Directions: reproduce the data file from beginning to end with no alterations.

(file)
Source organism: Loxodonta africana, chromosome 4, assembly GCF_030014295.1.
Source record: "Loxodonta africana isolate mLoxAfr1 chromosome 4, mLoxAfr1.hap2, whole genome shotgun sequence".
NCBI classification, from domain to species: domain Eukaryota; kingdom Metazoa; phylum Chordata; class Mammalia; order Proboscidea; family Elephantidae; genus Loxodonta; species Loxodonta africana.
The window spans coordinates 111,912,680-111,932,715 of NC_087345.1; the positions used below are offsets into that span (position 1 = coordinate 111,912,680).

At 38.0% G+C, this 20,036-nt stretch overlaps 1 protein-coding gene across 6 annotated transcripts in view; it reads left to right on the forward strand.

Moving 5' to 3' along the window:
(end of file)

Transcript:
Source organism: Loxodonta africana, chromosome 4, assembly GCF_030014295.1.
Source record: "Loxodonta africana isolate mLoxAfr1 chromosome 4, mLoxAfr1.hap2, whole genome shotgun sequence".
NCBI classification, from domain to species: domain Eukaryota; kingdom Metazoa; phylum Chordata; class Mammalia; order Proboscidea; family Elephantidae; genus Loxodonta; species Loxodonta africana.
The window spans coordinates 111,912,680-111,932,715 of NC_087345.1; the positions used below are offsets into that span (position 1 = coordinate 111,912,680).

At 38.0% G+C, this 20,036-nt stretch overlaps 1 protein-coding gene across 6 annotated transcripts in view; it reads left to right on the forward strand.

Moving 5' to 3' along the window: